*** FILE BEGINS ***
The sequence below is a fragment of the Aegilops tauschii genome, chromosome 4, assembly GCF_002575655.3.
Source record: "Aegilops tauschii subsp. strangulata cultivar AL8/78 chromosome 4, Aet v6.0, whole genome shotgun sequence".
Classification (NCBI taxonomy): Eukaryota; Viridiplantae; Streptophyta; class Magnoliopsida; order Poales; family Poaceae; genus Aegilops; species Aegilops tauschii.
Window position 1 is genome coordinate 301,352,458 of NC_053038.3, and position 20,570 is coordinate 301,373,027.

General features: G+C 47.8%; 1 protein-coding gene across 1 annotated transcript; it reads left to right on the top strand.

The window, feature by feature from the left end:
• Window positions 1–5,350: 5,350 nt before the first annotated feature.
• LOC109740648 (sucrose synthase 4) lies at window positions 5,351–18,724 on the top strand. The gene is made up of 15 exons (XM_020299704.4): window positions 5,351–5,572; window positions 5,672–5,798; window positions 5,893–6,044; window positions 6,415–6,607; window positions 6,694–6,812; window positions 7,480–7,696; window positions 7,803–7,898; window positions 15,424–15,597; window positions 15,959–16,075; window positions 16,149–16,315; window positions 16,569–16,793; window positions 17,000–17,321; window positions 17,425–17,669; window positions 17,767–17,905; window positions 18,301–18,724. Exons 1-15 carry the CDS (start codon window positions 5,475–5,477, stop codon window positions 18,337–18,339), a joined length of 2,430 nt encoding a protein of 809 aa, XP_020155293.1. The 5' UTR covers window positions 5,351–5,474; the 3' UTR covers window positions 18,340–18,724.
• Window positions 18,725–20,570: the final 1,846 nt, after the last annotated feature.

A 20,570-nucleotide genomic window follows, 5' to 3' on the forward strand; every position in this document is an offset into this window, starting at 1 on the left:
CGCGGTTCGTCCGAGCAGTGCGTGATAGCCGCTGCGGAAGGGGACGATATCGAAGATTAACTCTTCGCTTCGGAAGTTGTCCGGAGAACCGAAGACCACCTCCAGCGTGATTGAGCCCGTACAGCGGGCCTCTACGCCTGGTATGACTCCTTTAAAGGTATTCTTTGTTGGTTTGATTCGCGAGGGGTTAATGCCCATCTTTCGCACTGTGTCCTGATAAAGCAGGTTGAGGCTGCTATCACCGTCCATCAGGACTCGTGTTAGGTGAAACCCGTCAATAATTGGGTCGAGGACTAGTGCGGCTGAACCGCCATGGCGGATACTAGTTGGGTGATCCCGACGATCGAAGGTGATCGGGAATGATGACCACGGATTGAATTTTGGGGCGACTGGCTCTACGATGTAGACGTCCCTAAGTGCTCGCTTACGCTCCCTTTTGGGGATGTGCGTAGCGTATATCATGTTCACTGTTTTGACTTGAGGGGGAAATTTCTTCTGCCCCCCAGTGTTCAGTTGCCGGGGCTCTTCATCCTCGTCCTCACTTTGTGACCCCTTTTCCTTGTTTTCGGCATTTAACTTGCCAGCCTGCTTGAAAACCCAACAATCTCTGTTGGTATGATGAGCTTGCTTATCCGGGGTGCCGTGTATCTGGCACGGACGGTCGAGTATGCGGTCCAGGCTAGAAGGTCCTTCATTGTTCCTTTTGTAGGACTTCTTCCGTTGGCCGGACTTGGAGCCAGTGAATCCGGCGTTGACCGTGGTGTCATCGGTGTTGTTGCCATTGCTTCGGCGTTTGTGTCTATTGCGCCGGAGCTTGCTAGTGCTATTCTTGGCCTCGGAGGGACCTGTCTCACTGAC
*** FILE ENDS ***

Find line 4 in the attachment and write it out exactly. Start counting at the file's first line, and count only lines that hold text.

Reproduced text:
Window position 1 is genome coordinate 301,352,458 of NC_053038.3, and position 20,570 is coordinate 301,373,027.